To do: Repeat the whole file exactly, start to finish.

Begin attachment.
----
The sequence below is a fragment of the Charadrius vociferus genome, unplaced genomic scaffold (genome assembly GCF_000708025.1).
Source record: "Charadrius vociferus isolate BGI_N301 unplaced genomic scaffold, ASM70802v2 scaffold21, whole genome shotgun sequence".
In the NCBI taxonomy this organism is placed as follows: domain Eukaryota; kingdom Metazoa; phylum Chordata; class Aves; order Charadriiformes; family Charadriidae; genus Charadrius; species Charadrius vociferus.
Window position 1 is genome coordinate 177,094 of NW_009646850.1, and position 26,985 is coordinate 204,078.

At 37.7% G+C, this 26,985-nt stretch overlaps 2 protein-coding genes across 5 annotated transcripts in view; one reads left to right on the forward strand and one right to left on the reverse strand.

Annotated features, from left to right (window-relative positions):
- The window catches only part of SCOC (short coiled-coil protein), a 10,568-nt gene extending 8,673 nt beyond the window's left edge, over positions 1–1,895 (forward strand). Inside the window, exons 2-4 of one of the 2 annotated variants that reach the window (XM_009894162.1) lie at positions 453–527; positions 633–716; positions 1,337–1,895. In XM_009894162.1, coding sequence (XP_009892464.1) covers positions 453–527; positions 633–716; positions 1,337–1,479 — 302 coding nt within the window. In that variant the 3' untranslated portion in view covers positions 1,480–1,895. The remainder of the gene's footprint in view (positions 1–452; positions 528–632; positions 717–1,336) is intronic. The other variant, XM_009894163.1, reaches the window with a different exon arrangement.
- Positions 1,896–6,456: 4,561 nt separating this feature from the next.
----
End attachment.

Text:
The sequence below is a fragment of the Charadrius vociferus genome, unplaced genomic scaffold (genome assembly GCF_000708025.1).
Source record: "Charadrius vociferus isolate BGI_N301 unplaced genomic scaffold, ASM70802v2 scaffold21, whole genome shotgun sequence".
In the NCBI taxonomy this organism is placed as follows: domain Eukaryota; kingdom Metazoa; phylum Chordata; class Aves; order Charadriiformes; family Charadriidae; genus Charadrius; species Charadrius vociferus.
Window position 1 is genome coordinate 177,094 of NW_009646850.1, and position 26,985 is coordinate 204,078.

At 37.7% G+C, this 26,985-nt stretch overlaps 2 protein-coding genes across 5 annotated transcripts in view; one reads left to right on the forward strand and one right to left on the reverse strand.

Annotated features, from left to right (window-relative positions):
- The window catches only part of SCOC (short coiled-coil protein), a 10,568-nt gene extending 8,673 nt beyond the window's left edge, over positions 1–1,895 (forward strand). Inside the window, exons 2-4 of one of the 2 annotated variants that reach the window (XM_009894162.1) lie at positions 453–527; positions 633–716; positions 1,337–1,895. In XM_009894162.1, coding sequence (XP_009892464.1) covers positions 453–527; positions 633–716; positions 1,337–1,479 — 302 coding nt within the window. In that variant the 3' untranslated portion in view covers positions 1,480–1,895. The remainder of the gene's footprint in view (positions 1–452; positions 528–632; positions 717–1,336) is intronic. The other variant, XM_009894163.1, reaches the window with a different exon arrangement.
- Positions 1,896–6,456: 4,561 nt separating this feature from the next.